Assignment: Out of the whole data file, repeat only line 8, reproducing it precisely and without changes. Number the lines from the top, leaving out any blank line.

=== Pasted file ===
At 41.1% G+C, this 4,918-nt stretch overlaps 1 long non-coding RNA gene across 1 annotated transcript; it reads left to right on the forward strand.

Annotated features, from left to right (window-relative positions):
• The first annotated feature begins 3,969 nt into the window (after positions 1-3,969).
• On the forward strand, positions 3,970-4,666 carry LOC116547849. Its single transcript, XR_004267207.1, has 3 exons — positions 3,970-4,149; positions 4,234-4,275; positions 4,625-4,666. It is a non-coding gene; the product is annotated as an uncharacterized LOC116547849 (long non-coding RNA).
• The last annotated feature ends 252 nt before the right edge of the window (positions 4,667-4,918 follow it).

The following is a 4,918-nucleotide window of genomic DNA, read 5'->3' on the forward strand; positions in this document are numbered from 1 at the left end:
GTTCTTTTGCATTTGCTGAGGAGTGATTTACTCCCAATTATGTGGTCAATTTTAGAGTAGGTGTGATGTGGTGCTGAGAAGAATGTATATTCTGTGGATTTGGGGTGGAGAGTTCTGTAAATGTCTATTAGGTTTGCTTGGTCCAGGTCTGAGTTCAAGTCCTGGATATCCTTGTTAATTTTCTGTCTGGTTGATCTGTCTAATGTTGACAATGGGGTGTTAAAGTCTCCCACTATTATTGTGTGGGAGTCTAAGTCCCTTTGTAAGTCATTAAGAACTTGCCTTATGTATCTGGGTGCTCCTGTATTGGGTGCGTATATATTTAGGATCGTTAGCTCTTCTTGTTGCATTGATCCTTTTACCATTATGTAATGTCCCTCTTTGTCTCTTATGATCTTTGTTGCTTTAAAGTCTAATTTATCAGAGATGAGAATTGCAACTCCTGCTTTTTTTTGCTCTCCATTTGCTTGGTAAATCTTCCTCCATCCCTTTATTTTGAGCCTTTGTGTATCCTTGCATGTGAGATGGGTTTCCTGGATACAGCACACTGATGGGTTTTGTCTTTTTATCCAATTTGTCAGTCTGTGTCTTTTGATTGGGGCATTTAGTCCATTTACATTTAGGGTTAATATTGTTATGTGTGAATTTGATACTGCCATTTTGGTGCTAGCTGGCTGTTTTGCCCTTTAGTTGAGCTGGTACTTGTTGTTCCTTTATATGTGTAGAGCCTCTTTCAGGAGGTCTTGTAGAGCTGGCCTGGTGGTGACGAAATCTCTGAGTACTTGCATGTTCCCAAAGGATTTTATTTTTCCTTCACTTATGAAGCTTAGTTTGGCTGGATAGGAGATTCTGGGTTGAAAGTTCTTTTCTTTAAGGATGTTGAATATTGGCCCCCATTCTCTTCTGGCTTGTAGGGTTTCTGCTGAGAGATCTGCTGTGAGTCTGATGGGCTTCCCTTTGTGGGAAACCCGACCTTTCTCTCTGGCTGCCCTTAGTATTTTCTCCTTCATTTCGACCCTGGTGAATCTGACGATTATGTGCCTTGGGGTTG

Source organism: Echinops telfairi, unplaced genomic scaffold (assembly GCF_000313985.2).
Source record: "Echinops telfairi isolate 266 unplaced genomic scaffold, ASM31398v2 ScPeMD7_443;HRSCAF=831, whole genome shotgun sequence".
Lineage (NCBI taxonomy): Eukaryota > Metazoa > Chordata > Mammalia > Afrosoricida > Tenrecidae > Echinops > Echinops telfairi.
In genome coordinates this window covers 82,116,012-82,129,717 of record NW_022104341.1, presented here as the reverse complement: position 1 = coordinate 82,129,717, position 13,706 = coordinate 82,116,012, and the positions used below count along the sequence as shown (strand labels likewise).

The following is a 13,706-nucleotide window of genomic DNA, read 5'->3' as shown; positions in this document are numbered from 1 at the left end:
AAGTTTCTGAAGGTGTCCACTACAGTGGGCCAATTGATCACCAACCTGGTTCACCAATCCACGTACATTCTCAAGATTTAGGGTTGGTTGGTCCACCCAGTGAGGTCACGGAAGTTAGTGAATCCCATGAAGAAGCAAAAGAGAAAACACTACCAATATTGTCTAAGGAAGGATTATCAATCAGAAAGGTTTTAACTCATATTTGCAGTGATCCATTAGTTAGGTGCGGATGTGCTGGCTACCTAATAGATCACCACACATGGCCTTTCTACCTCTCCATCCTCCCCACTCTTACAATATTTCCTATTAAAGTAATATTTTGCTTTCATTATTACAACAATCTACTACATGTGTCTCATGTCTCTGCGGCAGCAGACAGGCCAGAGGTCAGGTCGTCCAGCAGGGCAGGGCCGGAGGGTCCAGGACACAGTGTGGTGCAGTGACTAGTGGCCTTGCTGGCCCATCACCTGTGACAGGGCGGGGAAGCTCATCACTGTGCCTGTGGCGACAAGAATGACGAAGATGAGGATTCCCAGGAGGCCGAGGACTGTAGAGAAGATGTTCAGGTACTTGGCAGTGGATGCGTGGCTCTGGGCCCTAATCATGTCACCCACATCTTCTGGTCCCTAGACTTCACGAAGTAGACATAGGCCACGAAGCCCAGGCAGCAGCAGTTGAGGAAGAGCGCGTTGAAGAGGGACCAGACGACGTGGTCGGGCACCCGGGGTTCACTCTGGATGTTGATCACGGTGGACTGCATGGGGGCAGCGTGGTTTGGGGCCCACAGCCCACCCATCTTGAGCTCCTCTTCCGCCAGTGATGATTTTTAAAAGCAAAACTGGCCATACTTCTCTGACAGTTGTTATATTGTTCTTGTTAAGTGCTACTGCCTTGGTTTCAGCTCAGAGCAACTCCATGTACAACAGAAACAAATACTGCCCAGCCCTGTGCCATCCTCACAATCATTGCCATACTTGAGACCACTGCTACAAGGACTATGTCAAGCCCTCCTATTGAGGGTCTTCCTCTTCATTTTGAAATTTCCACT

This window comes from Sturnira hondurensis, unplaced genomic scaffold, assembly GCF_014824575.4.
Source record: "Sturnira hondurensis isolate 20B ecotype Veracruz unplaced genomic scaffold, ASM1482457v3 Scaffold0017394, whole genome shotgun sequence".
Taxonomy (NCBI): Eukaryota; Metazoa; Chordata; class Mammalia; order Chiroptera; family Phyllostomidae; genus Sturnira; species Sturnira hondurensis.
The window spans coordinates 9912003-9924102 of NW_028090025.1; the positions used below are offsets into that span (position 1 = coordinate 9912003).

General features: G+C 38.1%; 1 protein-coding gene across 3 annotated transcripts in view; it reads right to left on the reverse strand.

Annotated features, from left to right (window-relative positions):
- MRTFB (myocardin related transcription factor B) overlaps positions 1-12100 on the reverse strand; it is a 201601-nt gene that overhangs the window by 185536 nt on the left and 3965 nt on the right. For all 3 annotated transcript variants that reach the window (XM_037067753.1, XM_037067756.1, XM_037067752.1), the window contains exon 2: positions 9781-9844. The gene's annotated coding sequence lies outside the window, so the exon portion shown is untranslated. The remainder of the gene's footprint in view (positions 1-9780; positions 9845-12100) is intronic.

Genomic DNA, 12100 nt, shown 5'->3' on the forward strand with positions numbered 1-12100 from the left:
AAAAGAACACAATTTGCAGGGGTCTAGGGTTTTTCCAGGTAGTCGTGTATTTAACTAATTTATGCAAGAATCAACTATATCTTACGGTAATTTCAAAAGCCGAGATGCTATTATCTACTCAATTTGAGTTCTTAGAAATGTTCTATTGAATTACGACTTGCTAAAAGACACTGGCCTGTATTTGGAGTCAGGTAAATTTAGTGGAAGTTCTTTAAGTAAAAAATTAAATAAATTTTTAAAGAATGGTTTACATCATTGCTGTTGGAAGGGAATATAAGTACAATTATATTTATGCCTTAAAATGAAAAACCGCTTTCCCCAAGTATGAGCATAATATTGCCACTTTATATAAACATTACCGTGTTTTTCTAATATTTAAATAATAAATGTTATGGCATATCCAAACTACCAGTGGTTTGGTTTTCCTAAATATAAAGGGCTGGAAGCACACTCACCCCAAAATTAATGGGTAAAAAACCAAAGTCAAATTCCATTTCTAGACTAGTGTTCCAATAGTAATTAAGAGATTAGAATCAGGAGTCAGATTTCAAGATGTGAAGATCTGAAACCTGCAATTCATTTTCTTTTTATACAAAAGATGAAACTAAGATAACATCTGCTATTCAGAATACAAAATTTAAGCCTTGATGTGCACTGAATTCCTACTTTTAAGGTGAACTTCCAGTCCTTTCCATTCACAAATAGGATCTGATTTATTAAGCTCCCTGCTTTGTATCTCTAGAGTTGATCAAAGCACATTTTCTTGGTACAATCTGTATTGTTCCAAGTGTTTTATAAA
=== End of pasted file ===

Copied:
Source organism: Echinops telfairi, unplaced genomic scaffold (assembly GCF_000313985.2).